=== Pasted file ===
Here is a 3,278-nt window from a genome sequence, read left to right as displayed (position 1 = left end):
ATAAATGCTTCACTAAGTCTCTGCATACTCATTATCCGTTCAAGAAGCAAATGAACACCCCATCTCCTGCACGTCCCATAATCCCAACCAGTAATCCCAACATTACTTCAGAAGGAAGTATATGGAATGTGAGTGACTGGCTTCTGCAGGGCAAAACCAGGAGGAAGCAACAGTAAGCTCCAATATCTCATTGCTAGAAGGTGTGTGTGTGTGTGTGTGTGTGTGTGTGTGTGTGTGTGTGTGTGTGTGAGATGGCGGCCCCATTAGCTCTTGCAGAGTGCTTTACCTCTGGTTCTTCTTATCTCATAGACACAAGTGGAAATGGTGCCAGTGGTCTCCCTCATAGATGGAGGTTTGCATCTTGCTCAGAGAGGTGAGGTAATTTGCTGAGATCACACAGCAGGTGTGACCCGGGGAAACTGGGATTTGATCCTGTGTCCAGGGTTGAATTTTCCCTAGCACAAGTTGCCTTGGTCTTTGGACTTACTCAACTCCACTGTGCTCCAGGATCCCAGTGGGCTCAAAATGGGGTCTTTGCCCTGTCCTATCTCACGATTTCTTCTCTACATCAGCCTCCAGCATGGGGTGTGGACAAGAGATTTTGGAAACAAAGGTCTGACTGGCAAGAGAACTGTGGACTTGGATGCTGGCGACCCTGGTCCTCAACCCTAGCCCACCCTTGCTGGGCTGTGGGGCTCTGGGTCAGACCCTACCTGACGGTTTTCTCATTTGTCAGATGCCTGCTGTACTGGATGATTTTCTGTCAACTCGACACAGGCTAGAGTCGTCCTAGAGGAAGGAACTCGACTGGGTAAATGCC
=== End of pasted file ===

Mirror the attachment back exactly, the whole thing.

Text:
Here is a 3,278-nt window from a genome sequence, read left to right as displayed (position 1 = left end):
ATAAATGCTTCACTAAGTCTCTGCATACTCATTATCCGTTCAAGAAGCAAATGAACACCCCATCTCCTGCACGTCCCATAATCCCAACCAGTAATCCCAACATTACTTCAGAAGGAAGTATATGGAATGTGAGTGACTGGCTTCTGCAGGGCAAAACCAGGAGGAAGCAACAGTAAGCTCCAATATCTCATTGCTAGAAGGTGTGTGTGTGTGTGTGTGTGTGTGTGTGTGTGTGTGTGTGTGTGTGTGAGATGGCGGCCCCATTAGCTCTTGCAGAGTGCTTTACCTCTGGTTCTTCTTATCTCATAGACACAAGTGGAAATGGTGCCAGTGGTCTCCCTCATAGATGGAGGTTTGCATCTTGCTCAGAGAGGTGAGGTAATTTGCTGAGATCACACAGCAGGTGTGACCCGGGGAAACTGGGATTTGATCCTGTGTCCAGGGTTGAATTTTCCCTAGCACAAGTTGCCTTGGTCTTTGGACTTACTCAACTCCACTGTGCTCCAGGATCCCAGTGGGCTCAAAATGGGGTCTTTGCCCTGTCCTATCTCACGATTTCTTCTCTACATCAGCCTCCAGCATGGGGTGTGGACAAGAGATTTTGGAAACAAAGGTCTGACTGGCAAGAGAACTGTGGACTTGGATGCTGGCGACCCTGGTCCTCAACCCTAGCCCACCCTTGCTGGGCTGTGGGGCTCTGGGTCAGACCCTACCTGACGGTTTTCTCATTTGTCAGATGCCTGCTGTACTGGATGATTTTCTGTCAACTCGACACAGGCTAGAGTCGTCCTAGAGGAAGGAACTCGACTGGGTAAATGCC